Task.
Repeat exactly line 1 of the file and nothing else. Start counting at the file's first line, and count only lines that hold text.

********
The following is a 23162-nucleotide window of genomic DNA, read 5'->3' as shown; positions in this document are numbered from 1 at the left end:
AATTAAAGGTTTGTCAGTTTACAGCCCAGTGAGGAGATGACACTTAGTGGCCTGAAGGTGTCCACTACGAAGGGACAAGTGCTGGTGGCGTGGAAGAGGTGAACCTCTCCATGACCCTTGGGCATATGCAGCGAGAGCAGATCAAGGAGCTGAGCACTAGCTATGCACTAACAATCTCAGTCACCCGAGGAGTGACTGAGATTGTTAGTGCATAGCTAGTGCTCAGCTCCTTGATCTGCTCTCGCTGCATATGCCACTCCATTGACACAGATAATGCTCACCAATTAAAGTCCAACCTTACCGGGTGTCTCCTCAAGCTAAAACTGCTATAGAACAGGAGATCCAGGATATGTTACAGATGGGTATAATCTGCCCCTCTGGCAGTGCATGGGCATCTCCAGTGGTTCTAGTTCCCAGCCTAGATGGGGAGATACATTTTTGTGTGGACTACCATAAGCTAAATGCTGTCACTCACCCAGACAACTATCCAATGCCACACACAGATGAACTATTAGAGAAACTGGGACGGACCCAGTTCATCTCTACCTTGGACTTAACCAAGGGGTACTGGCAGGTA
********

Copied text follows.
The following is a 23162-nucleotide window of genomic DNA, read 5'->3' as shown; positions in this document are numbered from 1 at the left end: